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Vive la difference

Peter Mills , 01 Jun 2011

I recently had the pleasure of spending a long weekend in the Champagne region of France.

Wandering the streets I couldn't help thinking that there was something different about the locals. Yes, they were very elegantly dressed and expressive when they spoke, but whilst sitting at a pavement café it struck me…there are very few overweight people in France.

How could this be that our nearest neighbours can be so different to our genetically very similar population in the UK? But they are, the prevalence of obesity on France is around 10% of the population, whereas in the UK it it's creeping above 25%.

I am sure there are far knowledgeable scholars that me that can catalogue the cultural differences between to two populations, but central to the stark reality has to be the attitude the French take to food and eating. For the French food is to be savoured, it is not juts food, but in some instances an art-form in itself. It's accepted that even the humble lunch, something most of us just grab from a shop on the go, should be prepared with fresh ingredients and should be consumed in an unrushed fashion.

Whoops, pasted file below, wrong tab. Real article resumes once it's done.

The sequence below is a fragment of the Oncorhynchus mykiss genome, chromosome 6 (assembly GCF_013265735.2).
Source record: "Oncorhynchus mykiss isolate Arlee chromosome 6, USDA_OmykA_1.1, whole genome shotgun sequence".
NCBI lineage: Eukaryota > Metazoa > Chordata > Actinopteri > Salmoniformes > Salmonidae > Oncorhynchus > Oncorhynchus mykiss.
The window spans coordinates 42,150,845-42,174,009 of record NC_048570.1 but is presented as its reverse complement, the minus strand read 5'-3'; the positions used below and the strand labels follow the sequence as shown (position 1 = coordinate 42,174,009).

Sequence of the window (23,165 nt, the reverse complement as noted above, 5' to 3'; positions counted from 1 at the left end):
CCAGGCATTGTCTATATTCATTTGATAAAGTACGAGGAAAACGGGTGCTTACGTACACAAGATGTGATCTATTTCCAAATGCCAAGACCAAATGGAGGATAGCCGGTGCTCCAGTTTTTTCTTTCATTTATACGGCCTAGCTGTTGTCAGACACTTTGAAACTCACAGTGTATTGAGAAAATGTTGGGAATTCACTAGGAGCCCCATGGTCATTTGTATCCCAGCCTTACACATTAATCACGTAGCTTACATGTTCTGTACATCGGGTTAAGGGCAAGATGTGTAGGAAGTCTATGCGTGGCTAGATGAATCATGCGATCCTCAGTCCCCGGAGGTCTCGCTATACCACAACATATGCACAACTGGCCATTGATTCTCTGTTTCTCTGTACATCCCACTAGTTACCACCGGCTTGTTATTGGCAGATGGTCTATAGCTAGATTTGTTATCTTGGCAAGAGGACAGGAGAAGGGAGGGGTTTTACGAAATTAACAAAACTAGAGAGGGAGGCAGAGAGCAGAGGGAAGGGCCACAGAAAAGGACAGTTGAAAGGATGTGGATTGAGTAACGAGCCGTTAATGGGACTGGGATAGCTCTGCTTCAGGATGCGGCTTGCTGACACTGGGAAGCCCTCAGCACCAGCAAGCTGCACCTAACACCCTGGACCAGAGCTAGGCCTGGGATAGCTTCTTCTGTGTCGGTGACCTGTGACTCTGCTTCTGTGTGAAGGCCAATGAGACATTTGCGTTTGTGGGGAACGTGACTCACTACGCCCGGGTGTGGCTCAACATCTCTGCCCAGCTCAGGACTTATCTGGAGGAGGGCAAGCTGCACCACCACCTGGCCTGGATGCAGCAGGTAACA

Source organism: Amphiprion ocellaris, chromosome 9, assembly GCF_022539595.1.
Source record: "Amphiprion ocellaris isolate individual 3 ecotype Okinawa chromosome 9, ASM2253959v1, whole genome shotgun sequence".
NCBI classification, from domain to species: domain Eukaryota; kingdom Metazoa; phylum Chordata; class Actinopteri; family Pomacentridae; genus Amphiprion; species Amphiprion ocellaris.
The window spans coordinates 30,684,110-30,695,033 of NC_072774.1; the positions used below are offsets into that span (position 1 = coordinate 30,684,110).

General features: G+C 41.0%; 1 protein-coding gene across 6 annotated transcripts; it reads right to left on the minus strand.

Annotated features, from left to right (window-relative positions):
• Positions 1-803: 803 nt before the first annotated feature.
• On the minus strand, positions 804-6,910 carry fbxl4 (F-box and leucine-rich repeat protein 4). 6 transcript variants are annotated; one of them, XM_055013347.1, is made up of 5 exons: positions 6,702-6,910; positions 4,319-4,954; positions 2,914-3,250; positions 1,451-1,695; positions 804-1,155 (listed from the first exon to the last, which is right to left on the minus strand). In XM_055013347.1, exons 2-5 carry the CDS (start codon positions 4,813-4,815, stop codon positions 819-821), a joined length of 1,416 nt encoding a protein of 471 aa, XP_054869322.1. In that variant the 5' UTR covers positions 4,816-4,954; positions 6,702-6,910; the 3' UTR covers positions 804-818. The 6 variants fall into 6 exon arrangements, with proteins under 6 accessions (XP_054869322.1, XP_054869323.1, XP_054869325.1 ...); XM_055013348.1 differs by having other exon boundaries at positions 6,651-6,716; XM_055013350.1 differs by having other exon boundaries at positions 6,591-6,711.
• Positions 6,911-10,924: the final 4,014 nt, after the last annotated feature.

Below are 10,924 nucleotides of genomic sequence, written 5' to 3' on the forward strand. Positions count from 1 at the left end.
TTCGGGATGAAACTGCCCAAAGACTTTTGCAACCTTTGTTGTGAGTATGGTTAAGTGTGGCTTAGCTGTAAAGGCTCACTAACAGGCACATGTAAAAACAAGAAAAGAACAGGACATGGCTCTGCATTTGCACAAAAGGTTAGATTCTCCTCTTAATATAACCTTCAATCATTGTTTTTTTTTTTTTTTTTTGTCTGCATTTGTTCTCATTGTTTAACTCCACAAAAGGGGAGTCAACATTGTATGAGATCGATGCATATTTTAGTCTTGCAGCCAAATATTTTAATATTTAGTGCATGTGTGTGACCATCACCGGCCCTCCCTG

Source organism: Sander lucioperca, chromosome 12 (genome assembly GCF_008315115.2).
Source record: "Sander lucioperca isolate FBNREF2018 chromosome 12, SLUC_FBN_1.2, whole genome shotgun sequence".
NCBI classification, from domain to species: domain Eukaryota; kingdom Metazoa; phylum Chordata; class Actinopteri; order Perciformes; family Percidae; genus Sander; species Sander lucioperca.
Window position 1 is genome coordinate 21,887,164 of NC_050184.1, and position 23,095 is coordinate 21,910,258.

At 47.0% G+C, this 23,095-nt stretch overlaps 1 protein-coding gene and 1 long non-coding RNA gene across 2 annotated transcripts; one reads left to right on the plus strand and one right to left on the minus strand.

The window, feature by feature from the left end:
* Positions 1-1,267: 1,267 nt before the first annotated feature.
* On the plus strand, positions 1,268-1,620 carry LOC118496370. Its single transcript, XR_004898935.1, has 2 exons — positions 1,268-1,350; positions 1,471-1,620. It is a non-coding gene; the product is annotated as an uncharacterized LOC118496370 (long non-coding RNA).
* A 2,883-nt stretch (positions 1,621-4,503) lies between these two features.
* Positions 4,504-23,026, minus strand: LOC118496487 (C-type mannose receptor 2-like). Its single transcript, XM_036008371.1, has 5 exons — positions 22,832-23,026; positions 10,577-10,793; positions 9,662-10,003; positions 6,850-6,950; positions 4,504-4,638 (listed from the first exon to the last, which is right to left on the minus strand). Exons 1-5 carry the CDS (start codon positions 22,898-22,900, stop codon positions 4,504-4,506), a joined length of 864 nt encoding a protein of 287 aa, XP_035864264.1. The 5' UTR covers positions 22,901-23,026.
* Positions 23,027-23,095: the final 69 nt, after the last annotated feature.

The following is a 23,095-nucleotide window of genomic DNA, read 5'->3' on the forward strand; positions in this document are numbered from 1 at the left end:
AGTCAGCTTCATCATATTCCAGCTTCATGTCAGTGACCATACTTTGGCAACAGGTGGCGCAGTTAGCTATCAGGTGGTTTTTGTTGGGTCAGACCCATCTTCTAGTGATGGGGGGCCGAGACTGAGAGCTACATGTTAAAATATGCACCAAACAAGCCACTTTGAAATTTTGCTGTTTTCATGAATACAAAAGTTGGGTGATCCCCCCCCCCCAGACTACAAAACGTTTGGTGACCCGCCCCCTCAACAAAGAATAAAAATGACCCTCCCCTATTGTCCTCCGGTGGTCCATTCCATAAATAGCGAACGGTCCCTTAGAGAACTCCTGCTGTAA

We often make jokes about our European neighbours and how they take long lunch breaks, long holidays and short week, but the fact of the matter is that the French GDP is greater than ours, with almost an identical head of population. Perhaps we should start to introduce a mandatory lunch break where good wholesome food can be consumed by all employees….good for the bottom line and good for the health!

Bon appetite.

 

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Long live lunch!

Doug Shaw 02 Jun 2011

Great post thanks Peter, that part of France you've just visited is a lovely part of a lovely country and you've brought back some happy memories for me. And I think we ignore lunch time at our peril. There is loads of research showing us that regular breaks make us happier and more productive and less stressed yet folk are a slave to the inbox these days. It's irresponsible not to take a break. Employers should be activelyt encouraging it and leading by example, and employees should be demanding it and doing it. I wrote about the passing of our friend lunchtime, and other things which have helped to signal the end of company in its etymological sense (cum = with, panis = bread, to break bread with each other). You and others may be interested in this, if so here is the link: http://stopdoingdumbthingstocustomers.com/engagement/the-day-the-company-died/ Thanks again for an interesting post.

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